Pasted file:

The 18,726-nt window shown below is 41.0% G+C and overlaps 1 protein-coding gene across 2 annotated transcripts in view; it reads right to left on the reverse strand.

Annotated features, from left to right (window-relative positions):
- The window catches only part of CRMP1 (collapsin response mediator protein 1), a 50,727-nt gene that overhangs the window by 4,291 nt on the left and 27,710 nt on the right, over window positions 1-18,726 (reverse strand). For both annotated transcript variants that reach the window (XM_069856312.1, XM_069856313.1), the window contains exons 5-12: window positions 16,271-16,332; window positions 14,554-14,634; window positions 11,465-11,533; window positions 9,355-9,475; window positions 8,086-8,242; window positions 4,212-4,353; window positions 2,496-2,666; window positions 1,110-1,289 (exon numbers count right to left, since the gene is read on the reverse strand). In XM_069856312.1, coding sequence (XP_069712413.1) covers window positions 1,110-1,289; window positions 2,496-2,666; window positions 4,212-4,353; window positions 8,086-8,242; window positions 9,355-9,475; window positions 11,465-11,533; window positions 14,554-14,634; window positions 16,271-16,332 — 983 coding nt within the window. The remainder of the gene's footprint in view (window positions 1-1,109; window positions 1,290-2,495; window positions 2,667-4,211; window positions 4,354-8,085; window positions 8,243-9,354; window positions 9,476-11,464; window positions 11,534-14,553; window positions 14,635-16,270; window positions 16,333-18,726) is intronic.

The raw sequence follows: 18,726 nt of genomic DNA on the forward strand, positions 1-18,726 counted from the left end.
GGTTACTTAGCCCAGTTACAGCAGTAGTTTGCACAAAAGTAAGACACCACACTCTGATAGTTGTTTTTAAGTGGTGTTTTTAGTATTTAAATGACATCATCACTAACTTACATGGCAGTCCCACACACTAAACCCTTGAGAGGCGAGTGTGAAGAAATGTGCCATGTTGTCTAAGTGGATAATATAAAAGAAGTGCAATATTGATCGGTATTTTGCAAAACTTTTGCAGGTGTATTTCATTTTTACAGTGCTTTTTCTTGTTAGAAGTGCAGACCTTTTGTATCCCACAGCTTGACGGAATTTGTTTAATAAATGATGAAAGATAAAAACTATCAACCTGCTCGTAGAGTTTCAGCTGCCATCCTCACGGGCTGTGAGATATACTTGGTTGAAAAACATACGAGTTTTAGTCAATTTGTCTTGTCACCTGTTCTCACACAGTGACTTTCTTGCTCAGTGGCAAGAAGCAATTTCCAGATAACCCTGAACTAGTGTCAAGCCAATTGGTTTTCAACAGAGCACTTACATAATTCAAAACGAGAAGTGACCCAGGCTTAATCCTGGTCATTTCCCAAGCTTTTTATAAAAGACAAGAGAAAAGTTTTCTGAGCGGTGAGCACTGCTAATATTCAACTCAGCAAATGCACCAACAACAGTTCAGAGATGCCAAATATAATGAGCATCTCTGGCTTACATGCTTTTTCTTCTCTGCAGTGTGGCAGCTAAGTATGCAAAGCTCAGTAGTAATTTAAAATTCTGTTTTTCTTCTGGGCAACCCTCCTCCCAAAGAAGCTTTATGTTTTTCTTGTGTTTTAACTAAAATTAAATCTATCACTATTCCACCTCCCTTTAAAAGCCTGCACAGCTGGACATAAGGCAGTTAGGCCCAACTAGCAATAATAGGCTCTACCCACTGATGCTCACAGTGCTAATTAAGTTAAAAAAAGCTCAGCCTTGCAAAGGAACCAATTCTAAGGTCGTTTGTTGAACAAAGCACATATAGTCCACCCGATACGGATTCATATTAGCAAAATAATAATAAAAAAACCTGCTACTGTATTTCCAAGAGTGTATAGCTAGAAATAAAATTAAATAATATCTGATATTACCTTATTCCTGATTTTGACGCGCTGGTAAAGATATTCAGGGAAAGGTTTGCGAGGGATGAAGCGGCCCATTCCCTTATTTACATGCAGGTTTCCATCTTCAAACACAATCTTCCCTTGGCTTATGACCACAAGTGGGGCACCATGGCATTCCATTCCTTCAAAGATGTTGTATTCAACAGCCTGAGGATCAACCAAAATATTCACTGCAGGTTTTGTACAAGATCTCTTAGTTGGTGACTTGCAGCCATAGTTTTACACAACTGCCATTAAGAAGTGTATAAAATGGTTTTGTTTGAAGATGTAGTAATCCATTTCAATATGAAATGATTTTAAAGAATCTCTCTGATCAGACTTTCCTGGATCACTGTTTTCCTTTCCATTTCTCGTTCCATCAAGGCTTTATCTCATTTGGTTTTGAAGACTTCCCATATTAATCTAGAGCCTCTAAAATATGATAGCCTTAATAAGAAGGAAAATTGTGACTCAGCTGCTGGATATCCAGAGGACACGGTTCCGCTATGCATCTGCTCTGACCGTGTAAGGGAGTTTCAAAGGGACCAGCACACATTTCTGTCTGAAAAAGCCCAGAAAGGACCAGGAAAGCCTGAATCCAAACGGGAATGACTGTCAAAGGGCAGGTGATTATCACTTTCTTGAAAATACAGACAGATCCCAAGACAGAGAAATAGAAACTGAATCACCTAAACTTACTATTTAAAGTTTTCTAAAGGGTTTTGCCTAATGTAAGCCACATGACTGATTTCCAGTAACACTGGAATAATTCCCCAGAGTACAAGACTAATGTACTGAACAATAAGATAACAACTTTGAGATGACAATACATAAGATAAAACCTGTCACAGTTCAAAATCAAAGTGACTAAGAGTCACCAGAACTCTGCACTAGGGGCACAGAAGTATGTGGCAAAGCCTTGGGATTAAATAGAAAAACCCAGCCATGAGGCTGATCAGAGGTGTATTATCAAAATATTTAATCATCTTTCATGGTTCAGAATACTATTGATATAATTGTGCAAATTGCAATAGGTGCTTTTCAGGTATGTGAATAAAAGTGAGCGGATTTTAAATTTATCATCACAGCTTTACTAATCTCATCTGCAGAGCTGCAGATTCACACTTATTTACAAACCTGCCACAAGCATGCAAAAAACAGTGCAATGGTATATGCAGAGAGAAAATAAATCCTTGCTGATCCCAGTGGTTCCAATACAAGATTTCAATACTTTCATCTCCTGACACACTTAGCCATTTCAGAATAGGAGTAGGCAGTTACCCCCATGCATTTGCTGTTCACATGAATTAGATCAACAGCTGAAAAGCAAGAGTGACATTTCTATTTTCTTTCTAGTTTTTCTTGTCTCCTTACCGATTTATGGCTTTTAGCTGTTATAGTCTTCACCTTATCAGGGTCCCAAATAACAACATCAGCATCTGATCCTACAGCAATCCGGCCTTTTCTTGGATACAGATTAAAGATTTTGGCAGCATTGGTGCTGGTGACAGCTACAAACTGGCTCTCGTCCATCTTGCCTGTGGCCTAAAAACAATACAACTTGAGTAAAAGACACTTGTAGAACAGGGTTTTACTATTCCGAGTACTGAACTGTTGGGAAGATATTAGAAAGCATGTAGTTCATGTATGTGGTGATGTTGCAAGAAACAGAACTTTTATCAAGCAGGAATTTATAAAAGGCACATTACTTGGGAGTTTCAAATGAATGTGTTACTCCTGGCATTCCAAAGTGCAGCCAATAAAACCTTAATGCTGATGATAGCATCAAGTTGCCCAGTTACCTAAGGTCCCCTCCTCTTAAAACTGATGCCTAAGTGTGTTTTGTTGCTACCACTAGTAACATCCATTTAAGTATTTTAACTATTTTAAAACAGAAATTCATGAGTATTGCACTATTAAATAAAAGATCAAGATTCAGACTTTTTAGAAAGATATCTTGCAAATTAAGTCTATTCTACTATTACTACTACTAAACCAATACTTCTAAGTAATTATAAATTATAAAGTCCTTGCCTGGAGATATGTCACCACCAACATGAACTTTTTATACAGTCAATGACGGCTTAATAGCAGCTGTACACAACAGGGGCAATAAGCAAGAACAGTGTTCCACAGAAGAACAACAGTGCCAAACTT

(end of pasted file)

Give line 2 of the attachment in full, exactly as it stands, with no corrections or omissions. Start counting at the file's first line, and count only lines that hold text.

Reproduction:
Annotated features, from left to right (window-relative positions):